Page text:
Machine Safety: Safe enough versus compliance, 8 compliance best practices
How does “safe enough” compare to “compliance”? It doesn't. Not having accidents for a period of time doesn't mean there isn't risk. See these eight machine safety compliance best practices.
With machine safety, how does “safe enough” compare to “compliance”? There's no comparison. The explanation is clearly provided by Bill Hilton, director of health and safety at Georgia-Pacific: “A historical lack of accidents does not imply a current presence of safety. It simply means you’ve been faster than the machine.”
Generally the term “safe enough” means: there’s been no risk assessment, no formal hazard mitigation, no thorough safety function evaluation, and probably no effective engineering of a proper safety solution. If this approach isn’t bad enough, don’t count on it to be well documented either.
Eight best practices follow that might help you better achieve “compliance” versus that downward spiral associated with “safe enough.”On the other hand, to be in “compliance” for a given hazard generally means: a current risk assessment is on file, the hazard mitigation process is formalized, there has been a formal safety function evaluation, and the safety solution was effectively engineered. Therefore, all the organizational puzzle pieces are effectively integrated.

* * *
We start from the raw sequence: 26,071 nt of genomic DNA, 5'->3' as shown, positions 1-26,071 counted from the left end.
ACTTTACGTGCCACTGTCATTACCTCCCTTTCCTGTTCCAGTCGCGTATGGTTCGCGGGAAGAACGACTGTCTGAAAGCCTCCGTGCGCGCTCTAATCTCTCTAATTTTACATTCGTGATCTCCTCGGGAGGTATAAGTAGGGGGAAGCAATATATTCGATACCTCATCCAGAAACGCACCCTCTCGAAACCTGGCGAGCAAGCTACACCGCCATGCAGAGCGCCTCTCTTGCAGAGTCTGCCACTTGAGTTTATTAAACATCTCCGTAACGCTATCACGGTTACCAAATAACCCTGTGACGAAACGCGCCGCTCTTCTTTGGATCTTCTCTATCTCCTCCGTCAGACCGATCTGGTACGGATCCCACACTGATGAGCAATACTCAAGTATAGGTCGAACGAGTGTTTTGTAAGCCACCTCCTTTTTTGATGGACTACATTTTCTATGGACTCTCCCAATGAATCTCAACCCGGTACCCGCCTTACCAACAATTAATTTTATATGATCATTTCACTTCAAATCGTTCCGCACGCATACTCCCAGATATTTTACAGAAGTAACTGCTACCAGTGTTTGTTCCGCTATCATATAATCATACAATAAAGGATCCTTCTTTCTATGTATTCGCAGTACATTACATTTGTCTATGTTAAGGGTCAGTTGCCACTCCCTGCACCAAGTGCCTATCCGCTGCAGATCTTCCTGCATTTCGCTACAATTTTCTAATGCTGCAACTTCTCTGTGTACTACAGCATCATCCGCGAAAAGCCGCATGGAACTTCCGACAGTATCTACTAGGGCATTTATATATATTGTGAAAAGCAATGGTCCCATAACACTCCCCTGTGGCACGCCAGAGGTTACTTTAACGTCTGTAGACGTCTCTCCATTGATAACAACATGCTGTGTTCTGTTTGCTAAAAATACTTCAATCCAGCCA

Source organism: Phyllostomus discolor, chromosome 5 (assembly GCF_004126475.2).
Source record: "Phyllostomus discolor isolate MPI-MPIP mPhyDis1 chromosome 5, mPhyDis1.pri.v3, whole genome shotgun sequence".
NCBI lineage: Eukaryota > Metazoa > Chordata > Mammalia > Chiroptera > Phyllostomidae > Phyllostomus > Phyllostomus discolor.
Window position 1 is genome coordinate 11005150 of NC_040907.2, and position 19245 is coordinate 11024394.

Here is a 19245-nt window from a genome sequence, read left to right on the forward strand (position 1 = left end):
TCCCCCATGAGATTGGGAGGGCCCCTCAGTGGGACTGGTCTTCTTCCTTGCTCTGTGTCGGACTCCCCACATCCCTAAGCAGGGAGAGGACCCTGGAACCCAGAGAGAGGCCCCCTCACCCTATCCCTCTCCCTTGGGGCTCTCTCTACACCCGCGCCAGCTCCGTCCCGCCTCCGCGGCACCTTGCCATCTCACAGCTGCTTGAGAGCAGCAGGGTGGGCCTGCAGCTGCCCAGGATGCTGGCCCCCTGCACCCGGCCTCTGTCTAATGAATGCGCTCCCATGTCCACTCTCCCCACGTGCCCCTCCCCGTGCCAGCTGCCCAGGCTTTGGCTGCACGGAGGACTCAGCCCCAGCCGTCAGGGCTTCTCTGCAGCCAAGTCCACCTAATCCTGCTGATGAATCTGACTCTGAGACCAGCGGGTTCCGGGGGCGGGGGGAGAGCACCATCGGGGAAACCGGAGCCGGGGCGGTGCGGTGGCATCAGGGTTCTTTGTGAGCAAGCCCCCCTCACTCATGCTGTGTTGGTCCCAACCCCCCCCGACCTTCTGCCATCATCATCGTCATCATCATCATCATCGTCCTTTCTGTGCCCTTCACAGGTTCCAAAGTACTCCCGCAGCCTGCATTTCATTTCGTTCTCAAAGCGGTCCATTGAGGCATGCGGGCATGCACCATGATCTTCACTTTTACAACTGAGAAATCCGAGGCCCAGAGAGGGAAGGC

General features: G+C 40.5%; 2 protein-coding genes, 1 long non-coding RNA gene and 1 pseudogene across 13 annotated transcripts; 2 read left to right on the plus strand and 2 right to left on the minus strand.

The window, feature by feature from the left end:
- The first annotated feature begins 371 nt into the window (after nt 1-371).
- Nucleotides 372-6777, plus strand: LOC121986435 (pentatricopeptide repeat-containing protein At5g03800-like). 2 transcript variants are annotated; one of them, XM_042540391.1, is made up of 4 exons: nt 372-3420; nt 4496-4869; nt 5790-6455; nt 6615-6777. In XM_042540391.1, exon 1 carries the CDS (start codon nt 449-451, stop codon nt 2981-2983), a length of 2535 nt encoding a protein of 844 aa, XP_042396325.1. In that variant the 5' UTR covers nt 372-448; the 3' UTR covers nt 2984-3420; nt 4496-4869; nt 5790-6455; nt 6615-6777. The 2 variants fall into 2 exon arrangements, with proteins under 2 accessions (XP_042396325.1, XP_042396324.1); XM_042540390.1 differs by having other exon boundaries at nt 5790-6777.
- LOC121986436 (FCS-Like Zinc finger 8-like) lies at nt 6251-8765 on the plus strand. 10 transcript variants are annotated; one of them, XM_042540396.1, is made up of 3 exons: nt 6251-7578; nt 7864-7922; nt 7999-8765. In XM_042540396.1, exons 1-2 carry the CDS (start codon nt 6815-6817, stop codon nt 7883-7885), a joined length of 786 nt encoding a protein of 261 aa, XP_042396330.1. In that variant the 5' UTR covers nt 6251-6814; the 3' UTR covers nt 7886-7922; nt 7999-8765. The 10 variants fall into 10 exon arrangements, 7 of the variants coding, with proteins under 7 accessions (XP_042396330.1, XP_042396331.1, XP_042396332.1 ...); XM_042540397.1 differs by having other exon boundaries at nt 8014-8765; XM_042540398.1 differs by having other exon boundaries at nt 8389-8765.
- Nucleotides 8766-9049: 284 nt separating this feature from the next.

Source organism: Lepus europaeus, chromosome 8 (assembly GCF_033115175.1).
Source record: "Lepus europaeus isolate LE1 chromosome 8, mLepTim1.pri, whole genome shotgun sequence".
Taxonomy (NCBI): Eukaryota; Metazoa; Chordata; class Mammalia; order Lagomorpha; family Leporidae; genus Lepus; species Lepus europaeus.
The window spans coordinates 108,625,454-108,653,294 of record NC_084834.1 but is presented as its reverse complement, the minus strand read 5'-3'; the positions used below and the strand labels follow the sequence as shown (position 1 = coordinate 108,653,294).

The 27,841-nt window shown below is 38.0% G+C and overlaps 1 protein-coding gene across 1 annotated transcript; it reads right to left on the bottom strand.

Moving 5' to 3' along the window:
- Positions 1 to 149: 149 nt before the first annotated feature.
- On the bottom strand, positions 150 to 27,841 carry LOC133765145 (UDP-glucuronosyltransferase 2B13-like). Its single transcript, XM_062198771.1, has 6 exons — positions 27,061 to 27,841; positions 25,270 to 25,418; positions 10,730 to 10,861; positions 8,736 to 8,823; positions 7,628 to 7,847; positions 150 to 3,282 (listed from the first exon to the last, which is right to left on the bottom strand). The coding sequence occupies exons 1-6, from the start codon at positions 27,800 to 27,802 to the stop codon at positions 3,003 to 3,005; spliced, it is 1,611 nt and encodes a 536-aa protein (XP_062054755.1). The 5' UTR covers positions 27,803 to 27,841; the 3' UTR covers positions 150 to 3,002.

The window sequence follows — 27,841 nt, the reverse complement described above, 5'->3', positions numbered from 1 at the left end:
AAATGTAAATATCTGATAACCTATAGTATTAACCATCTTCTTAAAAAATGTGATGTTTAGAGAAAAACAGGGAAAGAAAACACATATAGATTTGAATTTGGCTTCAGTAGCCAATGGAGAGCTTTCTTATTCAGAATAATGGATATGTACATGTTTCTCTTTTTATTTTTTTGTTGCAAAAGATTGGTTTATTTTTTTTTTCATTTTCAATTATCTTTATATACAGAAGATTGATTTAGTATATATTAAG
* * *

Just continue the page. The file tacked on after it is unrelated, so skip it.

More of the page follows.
1. Have all risks and hazards actually been identified?
2. Do you have copies of all appropriate safety standards?
3. How thoroughly are the identified risk levels defined and scored?
4. How effectively are the identified hazards mitigated?
5. Have you met or exceeded all OSHA regulations and requirements?
6. Have you met or exceeded your company’s safety policy requirements?
7. Is your process effectively documented?
8. Does your safety culture celebrate safety success stories?
Do you have some best practices you could share which elevate your machine safety program to be in compliance?
Do I have them all? would you add a ninth? Do you have some specific topic or interest that we could cover in future blog posts? Add your comments or thoughts to the discussion by submitting your ideas, experiences, and challenges in the comments section below.
Contact: http://www.jbtitus.com for “Solutions for Machine Safety”.
Annual Salary Survey
After almost a decade of uncertainty, the confidence of plant floor managers is soaring. Even with a number of challenges and while implementing new technologies, there is a renewed sense of optimism among plant managers about their business and their future.
The respondents to the 2014 Plant Engineering Salary Survey come from throughout the U.S. and serve a variety of industries, but they are uniform in their optimism about manufacturing. This year’s survey found 79% consider manufacturing a secure career. That’s up from 75% in 2013 and significantly higher than the 63% figure when Plant Engineering first started asking that question a decade ago.